Companies that want to provide travel benefits for abortion services should include them in their health plans, rather than separately, legal experts say.
That advice is coming from many employee benefit attorneys as more companies like Walmart offer travel coverage to employees in states where abortions are restricted following the US Supreme Court’s June 24 decision in Dobbs v. Jackson Women’s Health Organization that overturned a federal constitutional right to abortions.
Walmart said Aug. 19 it is expanding its travel benefit so that employees and their family members can access covered services that aren’t available within 100 miles. It also said its self-insured health-care plans will cover abortion when there is a health risk to the mother, rape or incest, ectopic pregnancy, miscarriage, or lack of fetal viability.
The number of US employers offering travel benefits for abortion services is expected to double over the next few years in the wake of the decision, insurance advisory company Willis Towers Watson PLC reported this month. Thirty-five percent of the 305 employers surveyed as of Aug. 1 now offer travel benefits for elective and medically necessary abortions, another 16% plan to offer the benefit in 2023, and 21% are considering it.
Among employers with fully insured plans, 93% of companies expect to cover elective abortions by 2023 in states where abortion is permitted by law, compared to 82% of self-insured employers in those states, the survey found.
“On the self-funded side you have the flexibility to add it to the plan,” Gabrielle White, counsel for benefits and compensation with New York law firm Davis+Gilbert LLP, said in an interview. Employers pay claims directly and have greater control of self-funded plans. They differ from fully insured group health plans that are purchased by employers, which pay premiums to health insurance companies that assume the risk of covering claims.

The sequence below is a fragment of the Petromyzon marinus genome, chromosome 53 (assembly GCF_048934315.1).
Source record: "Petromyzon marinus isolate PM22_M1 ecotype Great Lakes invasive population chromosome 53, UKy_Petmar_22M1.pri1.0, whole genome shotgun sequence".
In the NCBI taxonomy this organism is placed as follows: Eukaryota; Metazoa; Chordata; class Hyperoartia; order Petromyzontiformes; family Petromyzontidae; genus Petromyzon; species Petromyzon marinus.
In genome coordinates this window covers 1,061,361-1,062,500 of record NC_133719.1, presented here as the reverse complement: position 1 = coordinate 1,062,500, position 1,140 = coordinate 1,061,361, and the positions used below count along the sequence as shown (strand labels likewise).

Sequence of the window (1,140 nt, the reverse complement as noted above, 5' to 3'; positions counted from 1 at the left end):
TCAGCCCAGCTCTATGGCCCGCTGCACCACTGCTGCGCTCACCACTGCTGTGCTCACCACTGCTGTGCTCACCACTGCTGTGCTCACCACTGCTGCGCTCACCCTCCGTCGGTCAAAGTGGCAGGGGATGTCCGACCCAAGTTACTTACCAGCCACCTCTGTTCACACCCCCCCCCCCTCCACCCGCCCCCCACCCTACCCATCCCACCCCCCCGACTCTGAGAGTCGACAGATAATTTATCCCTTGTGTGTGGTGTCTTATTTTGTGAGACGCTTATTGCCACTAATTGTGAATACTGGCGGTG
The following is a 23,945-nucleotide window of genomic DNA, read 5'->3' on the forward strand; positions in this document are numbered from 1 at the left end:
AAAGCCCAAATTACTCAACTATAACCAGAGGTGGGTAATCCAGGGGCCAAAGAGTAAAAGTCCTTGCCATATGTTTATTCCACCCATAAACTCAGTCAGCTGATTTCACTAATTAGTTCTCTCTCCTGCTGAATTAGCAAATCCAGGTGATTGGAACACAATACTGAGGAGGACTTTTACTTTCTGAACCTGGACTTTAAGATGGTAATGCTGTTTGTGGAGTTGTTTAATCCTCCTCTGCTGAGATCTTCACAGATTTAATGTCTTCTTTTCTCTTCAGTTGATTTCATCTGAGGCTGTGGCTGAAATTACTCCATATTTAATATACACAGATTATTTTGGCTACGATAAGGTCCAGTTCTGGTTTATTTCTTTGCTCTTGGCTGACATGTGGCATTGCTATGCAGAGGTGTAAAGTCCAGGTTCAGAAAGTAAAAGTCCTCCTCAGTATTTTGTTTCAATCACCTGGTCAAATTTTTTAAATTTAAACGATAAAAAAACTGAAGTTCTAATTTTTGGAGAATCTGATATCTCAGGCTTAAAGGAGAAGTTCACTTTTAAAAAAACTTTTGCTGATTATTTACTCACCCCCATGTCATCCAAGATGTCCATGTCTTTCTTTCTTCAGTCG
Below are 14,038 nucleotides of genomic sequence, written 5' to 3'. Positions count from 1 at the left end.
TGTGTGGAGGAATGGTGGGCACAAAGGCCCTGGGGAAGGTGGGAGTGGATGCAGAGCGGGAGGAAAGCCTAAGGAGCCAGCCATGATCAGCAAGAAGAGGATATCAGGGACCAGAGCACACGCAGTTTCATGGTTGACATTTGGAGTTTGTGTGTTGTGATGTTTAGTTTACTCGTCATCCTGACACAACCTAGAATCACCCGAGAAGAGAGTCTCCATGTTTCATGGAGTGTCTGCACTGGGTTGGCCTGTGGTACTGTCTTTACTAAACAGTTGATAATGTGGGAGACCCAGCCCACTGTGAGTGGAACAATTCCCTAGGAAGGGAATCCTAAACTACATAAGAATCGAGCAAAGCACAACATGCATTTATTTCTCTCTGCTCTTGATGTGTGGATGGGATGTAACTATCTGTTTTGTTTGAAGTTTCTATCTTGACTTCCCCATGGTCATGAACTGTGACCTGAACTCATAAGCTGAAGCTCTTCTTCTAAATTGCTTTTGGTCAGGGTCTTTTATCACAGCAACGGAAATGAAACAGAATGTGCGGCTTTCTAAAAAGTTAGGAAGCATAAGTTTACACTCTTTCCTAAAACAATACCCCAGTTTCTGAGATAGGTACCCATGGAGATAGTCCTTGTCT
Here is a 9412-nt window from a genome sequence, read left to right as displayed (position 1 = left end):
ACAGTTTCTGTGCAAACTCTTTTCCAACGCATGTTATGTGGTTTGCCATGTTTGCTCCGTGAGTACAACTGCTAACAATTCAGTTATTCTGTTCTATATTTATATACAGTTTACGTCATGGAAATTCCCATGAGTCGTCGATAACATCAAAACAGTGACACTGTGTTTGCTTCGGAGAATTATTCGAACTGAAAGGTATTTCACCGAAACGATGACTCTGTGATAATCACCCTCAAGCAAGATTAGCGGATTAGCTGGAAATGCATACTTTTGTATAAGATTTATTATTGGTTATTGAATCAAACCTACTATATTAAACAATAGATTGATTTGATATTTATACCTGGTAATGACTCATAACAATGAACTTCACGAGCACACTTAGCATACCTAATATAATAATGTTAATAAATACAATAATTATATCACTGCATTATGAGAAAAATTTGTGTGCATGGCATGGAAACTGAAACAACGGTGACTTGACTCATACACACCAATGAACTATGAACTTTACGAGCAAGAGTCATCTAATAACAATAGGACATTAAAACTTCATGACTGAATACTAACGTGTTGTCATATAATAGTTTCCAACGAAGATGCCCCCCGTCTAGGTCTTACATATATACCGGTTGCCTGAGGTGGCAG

Self-funded plans are regulated by the federal government under the Employee Retirement Income Security Act, while fully insured plans are limited by state laws and regulations where they operate. In states that restrict abortions, fully insured plans may be prohibited from covering them.
More than 120 companies have announced coverage of travel for abortion care, most of which have at least 500 employees, Lizamarie Mohammed, senior program associate at Rhia Ventures, said in an interview. Rhia Ventures, a San Francisco-based firm that invests in reproductive healthcare, tracks companies that publicly disclose their abortion benefits.
Medical Travel Covered by Tax Law
Travel is included in the definition of medical care in Section 213 of the Internal Revenue Code, White said.
“If you’re paying for medical care, then if it’s not run through the health plan, there’s a risk that you are creating a health plan,” which is subject to various legal requirements that the company’s existing health plan already satisfies, she said. “It can be difficult for that separate benefit to satisfy those requirements.”
Companies could offer travel benefits only for abortion, but many companies are providing travel benefits for any covered medical procedure, White said.